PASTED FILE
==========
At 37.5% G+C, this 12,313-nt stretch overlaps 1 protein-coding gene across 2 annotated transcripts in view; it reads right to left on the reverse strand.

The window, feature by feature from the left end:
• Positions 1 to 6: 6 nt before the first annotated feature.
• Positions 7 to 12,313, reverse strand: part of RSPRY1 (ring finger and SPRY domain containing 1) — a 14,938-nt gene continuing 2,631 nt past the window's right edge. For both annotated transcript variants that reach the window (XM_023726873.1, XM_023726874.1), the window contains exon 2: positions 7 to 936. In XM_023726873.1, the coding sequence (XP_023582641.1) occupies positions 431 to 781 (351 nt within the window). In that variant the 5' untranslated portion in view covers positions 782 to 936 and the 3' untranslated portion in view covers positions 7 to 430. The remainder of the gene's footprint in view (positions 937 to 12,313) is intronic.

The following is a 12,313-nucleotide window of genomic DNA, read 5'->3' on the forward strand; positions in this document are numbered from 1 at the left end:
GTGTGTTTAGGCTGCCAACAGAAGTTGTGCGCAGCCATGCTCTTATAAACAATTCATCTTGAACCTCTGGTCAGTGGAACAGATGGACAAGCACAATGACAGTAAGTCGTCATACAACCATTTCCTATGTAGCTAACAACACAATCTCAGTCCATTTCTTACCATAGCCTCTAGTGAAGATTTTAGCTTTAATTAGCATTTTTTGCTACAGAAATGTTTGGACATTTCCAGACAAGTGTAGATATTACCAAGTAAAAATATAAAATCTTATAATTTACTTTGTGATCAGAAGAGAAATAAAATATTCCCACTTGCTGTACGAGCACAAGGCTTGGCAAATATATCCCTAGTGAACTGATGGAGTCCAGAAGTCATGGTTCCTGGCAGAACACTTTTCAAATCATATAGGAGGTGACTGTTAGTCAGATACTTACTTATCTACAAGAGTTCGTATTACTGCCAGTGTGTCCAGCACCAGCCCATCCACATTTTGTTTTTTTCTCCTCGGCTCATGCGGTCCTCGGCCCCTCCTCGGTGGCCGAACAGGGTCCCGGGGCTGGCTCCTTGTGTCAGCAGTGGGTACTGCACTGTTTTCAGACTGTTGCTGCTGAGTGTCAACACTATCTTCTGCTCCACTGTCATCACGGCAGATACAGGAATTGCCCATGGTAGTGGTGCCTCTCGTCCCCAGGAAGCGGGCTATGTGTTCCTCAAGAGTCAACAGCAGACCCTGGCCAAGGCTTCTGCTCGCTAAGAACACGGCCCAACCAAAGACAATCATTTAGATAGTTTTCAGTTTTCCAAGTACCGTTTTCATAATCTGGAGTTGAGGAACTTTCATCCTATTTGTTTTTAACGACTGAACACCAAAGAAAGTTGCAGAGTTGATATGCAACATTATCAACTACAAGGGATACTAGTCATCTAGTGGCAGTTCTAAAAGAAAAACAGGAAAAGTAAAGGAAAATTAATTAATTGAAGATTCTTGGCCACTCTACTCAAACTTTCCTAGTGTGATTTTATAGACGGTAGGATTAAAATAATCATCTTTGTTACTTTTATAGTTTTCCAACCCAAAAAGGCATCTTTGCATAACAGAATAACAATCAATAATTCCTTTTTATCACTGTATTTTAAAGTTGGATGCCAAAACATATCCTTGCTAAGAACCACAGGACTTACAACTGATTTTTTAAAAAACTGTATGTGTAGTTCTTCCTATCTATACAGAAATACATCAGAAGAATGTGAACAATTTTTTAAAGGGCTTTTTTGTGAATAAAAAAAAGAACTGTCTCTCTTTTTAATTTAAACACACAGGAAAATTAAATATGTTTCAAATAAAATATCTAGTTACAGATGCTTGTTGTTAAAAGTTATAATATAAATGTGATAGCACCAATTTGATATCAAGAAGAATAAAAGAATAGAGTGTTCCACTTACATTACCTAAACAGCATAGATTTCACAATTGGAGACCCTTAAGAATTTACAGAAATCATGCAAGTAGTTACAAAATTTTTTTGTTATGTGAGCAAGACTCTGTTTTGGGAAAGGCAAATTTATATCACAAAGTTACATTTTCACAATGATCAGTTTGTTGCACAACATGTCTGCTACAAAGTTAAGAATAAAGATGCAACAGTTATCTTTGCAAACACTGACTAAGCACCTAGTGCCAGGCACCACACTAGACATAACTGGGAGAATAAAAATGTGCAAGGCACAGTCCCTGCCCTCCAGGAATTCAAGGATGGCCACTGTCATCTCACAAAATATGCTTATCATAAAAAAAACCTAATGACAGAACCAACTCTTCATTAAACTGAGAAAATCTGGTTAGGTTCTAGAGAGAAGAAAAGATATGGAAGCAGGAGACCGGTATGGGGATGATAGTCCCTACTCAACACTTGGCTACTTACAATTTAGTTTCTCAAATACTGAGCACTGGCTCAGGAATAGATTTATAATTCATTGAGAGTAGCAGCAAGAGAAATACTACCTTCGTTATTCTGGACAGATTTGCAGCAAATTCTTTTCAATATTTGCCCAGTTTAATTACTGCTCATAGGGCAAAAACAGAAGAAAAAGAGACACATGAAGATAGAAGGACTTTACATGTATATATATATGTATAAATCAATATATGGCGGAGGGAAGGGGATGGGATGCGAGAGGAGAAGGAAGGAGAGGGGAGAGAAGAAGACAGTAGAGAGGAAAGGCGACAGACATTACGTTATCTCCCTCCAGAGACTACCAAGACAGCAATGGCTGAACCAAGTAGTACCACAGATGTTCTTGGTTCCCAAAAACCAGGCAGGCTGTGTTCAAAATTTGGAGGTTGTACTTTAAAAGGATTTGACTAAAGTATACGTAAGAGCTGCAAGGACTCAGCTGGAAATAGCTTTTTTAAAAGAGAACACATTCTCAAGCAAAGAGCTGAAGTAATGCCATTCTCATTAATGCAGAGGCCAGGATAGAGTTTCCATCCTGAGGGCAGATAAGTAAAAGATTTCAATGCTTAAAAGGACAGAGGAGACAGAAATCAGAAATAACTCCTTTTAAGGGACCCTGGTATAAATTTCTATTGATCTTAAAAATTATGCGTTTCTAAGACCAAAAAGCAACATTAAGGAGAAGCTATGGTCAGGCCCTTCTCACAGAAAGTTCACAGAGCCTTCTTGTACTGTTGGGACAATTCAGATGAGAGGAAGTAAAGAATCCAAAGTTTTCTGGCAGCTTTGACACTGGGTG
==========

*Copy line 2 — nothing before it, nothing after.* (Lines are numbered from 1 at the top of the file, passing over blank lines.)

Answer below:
The window, feature by feature from the left end: